6 Legal practitioners should be aware Guiding principles 1. There is a high incidence of sexual violence within society. 2. Sexual offences are significantly under-reported. 3. A significant number of sexual offences are committed against women, children and other vulnerable persons including persons with a cognitive impairment. 4. Sexual offenders are commonly known to their victims. 5. Sexual offences often occur in circumstances where there is unlikely to be any physical signs of an offence having occurred. It is the intention of Parliament that in interpreting and applying the sexual offence provisions in the Crimes Act 1958 courts are to have regard to the above five guiding principles. 1 1 These principles are in s37b of the Crimes Act 1958 and are also applied to confidential communications (s32ab Evidence (Miscellaneous Provisions) Act 1958) and relevant witness provisions (s338 Criminal Procedure Act 2009). 04

7 Why does sexual assault require particular attention? Sexual offending research shows that many victims of sexual assault find it particularly traumatic to give evidence in court and be crossexamined. It is important for prosecutors and defence practitioners to seek to minimise any further trauma to the victim that may arise before, or during, court proceedings. Common features of sexual assault include: sex offences are crimes of violence sex offences occur in private in the absence of witnesses people of all ages and backgrounds experience sexual assault sexual offences can occur to both females and males, although women and children are more vulnerable victims may experience a wide range of emotions, including shame, anguish, embarrassment and guilt when reporting sexual offences and during the criminal justice process. 05

8 Legal practitioners should be aware Alternative arrangements for giving evidence Under Victorian law victim/complainants are provided with specific options to assist in giving evidence in sexual offence proceedings, including: giving evidence on closed-circuit television using screens so the victim/complainant does not have to see the accused allowing a support person to sit beside the victim/complainant to provide emotional support when she/he gives evidence. The court must allow these arrangements unless the victim/complainant is aware of her/his rights but does not want them to be in place. 2 Child victim/complainants or victim/complainants with a cognitive impairment whose case is heard in the County Court or Supreme Court have their evidence pre-recorded in a special hearing and then played at trial. 3 Privacy and confidentiality The court may order that the whole or part of any proceeding for a sexual offence be heard in closed court (or that only certain people may be present) if the court believes it is necessary to do so to avoid causing the victim/complainant undue distress or embarrassment. 4 No one is permitted to disclose or publish information that is likely to lead to the identification of a victim/complainant in a sexual offence case. 5 2 See Division 4 of Part 8.2 of the Criminal Procedure Act See Division 6 of Part 8.2 of the Criminal Procedure Act Note that special hearings do not occur if the case is heard in the Criminal Division of the Children s Court or the case is heard summarily in the Magistrates Court. 4 See s126 of the Magistrates Court Act 1989; s80 and s80aa of the County Court Act See also s360(d) of the Criminal Procedure Act 2009, which provides for the court to limit persons present while a witness gives their evidence in sexual offence cases. 5 See s4 of the Judicial Proceedings Reports Act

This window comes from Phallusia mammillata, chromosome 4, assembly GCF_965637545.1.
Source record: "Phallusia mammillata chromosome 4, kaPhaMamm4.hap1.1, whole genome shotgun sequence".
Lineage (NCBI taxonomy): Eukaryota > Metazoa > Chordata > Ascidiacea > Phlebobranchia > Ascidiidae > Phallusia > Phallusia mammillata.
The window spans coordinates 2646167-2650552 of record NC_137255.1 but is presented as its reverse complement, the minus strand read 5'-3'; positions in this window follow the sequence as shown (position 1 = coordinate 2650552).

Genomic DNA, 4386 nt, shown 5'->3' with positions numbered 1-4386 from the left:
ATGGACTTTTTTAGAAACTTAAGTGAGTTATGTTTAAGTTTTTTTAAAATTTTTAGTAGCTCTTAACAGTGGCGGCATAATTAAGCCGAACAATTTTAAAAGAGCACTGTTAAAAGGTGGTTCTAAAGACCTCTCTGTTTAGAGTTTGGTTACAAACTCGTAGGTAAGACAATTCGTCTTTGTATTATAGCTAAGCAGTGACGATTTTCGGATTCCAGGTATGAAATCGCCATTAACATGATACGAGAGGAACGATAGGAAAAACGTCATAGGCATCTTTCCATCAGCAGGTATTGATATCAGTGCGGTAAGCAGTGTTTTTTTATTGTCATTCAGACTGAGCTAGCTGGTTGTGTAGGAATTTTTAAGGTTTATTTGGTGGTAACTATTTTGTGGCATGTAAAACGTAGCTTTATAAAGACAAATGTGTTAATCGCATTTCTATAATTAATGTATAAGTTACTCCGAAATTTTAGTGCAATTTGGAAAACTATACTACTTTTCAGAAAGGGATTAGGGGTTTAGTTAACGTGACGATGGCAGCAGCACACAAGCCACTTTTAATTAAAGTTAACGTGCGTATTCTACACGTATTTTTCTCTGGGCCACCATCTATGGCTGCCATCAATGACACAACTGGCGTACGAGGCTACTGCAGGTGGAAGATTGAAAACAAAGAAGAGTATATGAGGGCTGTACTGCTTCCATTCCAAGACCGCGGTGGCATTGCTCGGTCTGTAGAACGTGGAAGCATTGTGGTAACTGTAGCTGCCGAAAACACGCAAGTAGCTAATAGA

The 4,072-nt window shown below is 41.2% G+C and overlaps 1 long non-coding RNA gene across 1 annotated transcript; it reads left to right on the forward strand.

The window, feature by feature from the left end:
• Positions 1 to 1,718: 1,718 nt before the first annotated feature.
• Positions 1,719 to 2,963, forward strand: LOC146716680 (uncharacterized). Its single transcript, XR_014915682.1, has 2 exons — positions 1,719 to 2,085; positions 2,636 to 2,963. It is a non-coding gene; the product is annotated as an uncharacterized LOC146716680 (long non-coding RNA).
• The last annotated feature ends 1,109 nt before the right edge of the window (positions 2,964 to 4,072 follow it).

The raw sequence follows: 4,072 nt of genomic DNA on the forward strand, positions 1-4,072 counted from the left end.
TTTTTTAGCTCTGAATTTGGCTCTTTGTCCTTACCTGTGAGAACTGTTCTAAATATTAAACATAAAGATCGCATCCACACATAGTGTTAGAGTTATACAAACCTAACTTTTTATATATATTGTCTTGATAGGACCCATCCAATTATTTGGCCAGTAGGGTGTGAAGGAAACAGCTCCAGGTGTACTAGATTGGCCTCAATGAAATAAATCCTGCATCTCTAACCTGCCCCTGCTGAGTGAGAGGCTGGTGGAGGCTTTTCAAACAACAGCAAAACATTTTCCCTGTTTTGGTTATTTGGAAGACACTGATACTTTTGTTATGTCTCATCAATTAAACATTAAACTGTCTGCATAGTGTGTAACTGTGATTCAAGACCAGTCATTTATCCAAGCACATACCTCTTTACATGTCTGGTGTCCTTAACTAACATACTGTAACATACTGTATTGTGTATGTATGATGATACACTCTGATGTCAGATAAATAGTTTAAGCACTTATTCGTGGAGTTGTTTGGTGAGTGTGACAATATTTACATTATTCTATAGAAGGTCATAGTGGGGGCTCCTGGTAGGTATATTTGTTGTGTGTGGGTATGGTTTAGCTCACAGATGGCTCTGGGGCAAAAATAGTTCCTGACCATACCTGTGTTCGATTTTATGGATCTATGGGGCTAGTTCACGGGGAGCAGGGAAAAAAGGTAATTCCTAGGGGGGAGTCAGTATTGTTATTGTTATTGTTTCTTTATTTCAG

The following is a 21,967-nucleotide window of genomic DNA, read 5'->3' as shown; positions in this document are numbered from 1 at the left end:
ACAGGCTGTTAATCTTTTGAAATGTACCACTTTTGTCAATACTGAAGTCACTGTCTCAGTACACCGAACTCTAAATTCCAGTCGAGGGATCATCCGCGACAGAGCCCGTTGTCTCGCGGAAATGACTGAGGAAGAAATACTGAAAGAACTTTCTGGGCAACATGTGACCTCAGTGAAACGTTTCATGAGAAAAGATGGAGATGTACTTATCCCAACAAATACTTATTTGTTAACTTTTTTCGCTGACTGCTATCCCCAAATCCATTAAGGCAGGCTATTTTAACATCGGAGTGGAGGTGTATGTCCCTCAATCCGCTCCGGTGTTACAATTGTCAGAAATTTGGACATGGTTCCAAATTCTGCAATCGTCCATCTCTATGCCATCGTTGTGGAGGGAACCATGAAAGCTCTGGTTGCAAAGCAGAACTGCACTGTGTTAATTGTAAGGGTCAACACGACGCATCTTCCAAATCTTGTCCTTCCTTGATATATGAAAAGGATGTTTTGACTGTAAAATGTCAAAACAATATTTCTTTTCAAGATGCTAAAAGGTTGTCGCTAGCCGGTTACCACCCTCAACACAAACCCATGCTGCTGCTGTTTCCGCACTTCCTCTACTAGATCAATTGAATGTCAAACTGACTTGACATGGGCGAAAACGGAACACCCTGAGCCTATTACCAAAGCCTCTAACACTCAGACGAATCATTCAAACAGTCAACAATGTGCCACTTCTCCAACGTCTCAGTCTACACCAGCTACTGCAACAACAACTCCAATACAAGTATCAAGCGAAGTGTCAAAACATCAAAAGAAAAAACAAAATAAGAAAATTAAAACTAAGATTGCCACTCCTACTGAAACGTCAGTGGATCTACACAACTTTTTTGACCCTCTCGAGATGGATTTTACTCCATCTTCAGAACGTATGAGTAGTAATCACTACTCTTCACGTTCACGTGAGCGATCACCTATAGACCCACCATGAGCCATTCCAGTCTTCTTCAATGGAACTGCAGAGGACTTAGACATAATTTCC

9 Professional manner Prosecutors and defence practitioners are responsible for maintaining a professional manner in the presence of victim/complainants while waiting inside or outside the courtroom and should not engage in incidental conversations or behaviour which may be interpreted as demeaning or trivialising. Supporting people with particular needs Prosecutors, defence practitioners and other professionals involved in court proceedings should seek to identify and take into account the particular needs, language or cultural issues facing those who: are Aboriginal or Torres Strait Islanders are from a culturally or linguistically diverse background are children have a cognitive impairment have a disability or mental illness, or have multiple needs and issues that should be taken into account. 07